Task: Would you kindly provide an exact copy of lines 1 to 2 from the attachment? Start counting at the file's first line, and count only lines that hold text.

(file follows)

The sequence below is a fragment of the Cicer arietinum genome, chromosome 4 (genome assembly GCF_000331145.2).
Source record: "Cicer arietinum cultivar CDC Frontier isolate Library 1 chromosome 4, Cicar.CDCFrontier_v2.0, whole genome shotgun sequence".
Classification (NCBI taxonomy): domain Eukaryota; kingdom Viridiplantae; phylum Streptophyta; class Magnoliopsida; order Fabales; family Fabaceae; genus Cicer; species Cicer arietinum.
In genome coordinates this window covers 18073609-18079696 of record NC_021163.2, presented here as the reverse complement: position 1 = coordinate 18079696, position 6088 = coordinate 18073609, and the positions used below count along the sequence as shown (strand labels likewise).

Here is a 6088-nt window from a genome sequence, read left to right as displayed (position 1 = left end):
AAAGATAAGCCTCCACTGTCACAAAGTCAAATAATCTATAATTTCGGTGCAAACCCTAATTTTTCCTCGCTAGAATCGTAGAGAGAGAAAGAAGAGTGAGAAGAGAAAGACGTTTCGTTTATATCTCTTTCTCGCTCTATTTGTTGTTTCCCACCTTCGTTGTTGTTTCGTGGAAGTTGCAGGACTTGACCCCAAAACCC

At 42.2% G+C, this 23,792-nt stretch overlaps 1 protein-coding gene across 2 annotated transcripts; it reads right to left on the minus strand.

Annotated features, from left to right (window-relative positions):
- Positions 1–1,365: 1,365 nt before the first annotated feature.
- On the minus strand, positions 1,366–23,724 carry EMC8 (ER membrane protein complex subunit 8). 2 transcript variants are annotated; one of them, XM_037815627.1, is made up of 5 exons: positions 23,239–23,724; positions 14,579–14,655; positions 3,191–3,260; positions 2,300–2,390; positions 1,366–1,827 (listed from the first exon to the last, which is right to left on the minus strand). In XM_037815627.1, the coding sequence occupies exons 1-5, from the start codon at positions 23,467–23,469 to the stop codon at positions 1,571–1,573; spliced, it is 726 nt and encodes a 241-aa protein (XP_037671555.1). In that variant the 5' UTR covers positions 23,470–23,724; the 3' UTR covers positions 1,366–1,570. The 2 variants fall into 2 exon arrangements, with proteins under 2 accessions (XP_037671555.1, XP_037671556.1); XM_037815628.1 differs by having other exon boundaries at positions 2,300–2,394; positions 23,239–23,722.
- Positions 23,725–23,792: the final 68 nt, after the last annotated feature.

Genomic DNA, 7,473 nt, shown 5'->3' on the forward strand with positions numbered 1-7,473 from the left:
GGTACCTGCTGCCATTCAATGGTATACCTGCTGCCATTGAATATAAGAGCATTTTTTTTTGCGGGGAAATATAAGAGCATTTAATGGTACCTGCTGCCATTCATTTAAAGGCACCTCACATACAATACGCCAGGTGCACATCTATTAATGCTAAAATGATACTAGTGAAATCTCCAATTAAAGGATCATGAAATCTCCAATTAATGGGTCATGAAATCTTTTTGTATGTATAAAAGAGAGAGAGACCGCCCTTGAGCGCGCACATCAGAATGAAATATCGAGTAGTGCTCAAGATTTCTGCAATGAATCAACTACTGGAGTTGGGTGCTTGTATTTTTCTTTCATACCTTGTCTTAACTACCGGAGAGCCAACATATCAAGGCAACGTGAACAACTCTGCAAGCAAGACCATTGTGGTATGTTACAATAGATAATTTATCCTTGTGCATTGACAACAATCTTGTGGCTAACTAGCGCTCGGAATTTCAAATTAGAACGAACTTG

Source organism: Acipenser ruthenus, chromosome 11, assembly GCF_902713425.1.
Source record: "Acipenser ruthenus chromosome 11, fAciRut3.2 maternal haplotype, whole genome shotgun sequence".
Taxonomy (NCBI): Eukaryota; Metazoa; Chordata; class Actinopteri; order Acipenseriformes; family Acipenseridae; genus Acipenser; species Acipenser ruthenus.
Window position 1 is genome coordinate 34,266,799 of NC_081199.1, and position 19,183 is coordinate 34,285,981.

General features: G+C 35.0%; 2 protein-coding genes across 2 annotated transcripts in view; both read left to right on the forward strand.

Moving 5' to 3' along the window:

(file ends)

The sequence below is a fragment of the Cicer arietinum genome, chromosome 4 (genome assembly GCF_000331145.2).
Source record: "Cicer arietinum cultivar CDC Frontier isolate Library 1 chromosome 4, Cicar.CDCFrontier_v2.0, whole genome shotgun sequence".